Shareholder consent bill advances

By CMTA Staff

Capitol Update, April 28, 2006 Share this on FacebookTweet thisEmail this to a friend

Efforts to ban corporate political activity without shareholder consent gained momentum as SB 1354 (Joseph Dunn, D-Santa Ana) was approved by the Senate Elections, Reapportionment and Constitutional Amendments Committee on April 24th. The bill targets corporate political activity by entitling any objecting shareholder to a payment from the corporation, after the fact, of the part of the contribution equal to their proportional share of the value of their equity in the corporation.

CMTA believes that this bill is both unnecessary and an inappropriate expansion of shareholder rights. The current FPPC mandated Major Donor reports and the user-friendly political activity database provided by the Secretary of State's website provide for sufficient transparency with regard to political contributions. Based on this information, shareholders have the right and ability to dispose of shares if they disagree with a corporation's contribution strategies. Also, allowing certain shareholders to profit by receiving refunds as well as the gains attributable to stock ownership would unfairly harm other shareholders in the corporation.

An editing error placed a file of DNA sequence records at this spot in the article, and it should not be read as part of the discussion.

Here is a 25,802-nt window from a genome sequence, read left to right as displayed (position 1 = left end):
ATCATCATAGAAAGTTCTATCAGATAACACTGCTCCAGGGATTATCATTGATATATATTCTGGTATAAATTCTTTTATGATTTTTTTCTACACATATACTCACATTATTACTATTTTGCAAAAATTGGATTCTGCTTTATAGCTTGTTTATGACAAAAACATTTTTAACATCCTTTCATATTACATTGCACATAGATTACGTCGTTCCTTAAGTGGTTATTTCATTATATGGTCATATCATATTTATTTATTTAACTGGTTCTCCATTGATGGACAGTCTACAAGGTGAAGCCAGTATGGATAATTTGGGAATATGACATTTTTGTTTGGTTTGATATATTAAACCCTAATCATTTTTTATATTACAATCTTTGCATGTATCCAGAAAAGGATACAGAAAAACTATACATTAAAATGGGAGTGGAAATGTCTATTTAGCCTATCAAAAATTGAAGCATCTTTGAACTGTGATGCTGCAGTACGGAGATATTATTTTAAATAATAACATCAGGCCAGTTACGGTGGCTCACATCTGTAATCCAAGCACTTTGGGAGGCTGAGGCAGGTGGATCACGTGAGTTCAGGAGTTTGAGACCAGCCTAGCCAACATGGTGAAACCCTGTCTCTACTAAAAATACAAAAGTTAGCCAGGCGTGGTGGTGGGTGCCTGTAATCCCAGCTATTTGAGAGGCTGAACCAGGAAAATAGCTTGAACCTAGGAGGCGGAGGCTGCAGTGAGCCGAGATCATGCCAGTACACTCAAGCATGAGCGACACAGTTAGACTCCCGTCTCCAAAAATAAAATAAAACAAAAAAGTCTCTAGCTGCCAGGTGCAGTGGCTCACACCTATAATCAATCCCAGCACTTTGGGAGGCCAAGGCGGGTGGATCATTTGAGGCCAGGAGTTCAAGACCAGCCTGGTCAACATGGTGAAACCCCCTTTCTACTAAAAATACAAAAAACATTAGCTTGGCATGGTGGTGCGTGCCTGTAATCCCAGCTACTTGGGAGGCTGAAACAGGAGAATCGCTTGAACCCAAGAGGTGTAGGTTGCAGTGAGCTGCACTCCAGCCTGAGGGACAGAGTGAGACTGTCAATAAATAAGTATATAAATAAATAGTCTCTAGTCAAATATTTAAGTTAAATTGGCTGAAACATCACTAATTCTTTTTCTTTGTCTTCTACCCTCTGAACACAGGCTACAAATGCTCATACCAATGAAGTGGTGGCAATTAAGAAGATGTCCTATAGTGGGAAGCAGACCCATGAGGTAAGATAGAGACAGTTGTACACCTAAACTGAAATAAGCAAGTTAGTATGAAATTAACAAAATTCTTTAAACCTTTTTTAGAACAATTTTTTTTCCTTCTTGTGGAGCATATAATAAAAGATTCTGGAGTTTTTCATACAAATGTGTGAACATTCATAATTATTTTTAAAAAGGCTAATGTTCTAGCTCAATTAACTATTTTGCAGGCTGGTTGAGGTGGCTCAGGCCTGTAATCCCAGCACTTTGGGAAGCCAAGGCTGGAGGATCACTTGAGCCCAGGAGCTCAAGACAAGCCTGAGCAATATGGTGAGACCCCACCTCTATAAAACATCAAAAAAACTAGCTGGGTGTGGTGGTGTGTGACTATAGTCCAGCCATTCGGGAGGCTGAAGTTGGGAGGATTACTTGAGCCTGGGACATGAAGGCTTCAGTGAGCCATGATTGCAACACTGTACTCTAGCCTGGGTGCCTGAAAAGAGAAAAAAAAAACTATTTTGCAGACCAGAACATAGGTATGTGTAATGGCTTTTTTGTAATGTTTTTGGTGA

SB 1354 previously failed passage in this committee, but with Senator Kevin Murray's (D-Los Angeles) decisive aye vote on April 24th, the bill now goes before the Senate Appropriations Committee, which Murray chairs.
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